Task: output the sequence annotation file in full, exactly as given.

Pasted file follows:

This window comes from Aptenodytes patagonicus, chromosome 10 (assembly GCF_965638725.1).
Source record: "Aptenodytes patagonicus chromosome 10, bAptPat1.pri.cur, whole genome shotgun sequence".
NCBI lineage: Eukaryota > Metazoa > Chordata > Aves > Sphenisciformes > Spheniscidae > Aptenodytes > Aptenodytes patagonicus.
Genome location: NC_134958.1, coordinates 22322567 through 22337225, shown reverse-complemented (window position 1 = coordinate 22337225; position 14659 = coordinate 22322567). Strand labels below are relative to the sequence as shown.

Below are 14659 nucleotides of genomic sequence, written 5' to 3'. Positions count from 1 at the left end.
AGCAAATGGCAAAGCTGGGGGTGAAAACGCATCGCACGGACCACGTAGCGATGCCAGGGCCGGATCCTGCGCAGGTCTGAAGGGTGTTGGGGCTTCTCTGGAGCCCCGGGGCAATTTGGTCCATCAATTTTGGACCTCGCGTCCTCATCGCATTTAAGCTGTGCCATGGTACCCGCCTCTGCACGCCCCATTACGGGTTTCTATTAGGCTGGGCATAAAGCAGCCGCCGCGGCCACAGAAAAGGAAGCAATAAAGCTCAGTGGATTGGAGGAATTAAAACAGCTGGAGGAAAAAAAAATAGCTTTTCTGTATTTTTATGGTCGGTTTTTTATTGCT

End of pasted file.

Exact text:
This window comes from Aptenodytes patagonicus, chromosome 10 (assembly GCF_965638725.1).
Source record: "Aptenodytes patagonicus chromosome 10, bAptPat1.pri.cur, whole genome shotgun sequence".
NCBI lineage: Eukaryota > Metazoa > Chordata > Aves > Sphenisciformes > Spheniscidae > Aptenodytes > Aptenodytes patagonicus.
Genome location: NC_134958.1, coordinates 22322567 through 22337225, shown reverse-complemented (window position 1 = coordinate 22337225; position 14659 = coordinate 22322567). Strand labels below are relative to the sequence as shown.

Below are 14659 nucleotides of genomic sequence, written 5' to 3'. Positions count from 1 at the left end.
AGCAAATGGCAAAGCTGGGGGTGAAAACGCATCGCACGGACCACGTAGCGATGCCAGGGCCGGATCCTGCGCAGGTCTGAAGGGTGTTGGGGCTTCTCTGGAGCCCCGGGGCAATTTGGTCCATCAATTTTGGACCTCGCGTCCTCATCGCATTTAAGCTGTGCCATGGTACCCGCCTCTGCACGCCCCATTACGGGTTTCTATTAGGCTGGGCATAAAGCAGCCGCCGCGGCCACAGAAAAGGAAGCAATAAAGCTCAGTGGATTGGAGGAATTAAAACAGCTGGAGGAAAAAAAAATAGCTTTTCTGTATTTTTATGGTCGGTTTTTTATTGCT